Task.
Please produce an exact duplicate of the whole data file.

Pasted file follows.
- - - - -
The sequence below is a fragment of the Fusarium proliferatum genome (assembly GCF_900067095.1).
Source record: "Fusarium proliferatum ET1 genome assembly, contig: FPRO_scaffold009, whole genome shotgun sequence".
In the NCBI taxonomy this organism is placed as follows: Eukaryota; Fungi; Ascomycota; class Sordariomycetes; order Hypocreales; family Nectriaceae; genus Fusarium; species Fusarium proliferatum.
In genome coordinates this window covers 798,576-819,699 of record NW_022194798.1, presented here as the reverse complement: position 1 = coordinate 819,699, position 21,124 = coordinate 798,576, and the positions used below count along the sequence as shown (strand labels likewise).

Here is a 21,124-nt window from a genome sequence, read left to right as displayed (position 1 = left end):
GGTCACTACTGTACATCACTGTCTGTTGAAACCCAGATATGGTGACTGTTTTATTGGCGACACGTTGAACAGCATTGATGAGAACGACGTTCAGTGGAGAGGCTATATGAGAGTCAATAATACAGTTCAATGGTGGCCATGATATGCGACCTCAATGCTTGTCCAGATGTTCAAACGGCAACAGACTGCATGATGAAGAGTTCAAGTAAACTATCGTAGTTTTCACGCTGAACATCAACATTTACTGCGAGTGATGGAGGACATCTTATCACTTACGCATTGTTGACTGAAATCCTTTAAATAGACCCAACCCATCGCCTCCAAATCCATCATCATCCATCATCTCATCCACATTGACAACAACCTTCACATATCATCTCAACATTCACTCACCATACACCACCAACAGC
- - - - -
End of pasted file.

The sequence below is a fragment of the Fusarium proliferatum genome (assembly GCF_900067095.1).
Source record: "Fusarium proliferatum ET1 genome assembly, contig: FPRO_scaffold009, whole genome shotgun sequence".
In the NCBI taxonomy this organism is placed as follows: Eukaryota; Fungi; Ascomycota; class Sordariomycetes; order Hypocreales; family Nectriaceae; genus Fusarium; species Fusarium proliferatum.
In genome coordinates this window covers 798,576-819,699 of record NW_022194798.1, presented here as the reverse complement: position 1 = coordinate 819,699, position 21,124 = coordinate 798,576, and the positions used below count along the sequence as shown (strand labels likewise).

Here is a 21,124-nt window from a genome sequence, read left to right as displayed (position 1 = left end):
GGTCACTACTGTACATCACTGTCTGTTGAAACCCAGATATGGTGACTGTTTTATTGGCGACACGTTGAACAGCATTGATGAGAACGACGTTCAGTGGAGAGGCTATATGAGAGTCAATAATACAGTTCAATGGTGGCCATGATATGCGACCTCAATGCTTGTCCAGATGTTCAAACGGCAACAGACTGCATGATGAAGAGTTCAAGTAAACTATCGTAGTTTTCACGCTGAACATCAACATTTACTGCGAGTGATGGAGGACATCTTATCACTTACGCATTGTTGACTGAAATCCTTTAAATAGACCCAACCCATCGCCTCCAAATCCATCATCATCCATCATCTCATCCACATTGACAACAACCTTCACATATCATCTCAACATTCACTCACCATACACCACCAACAGC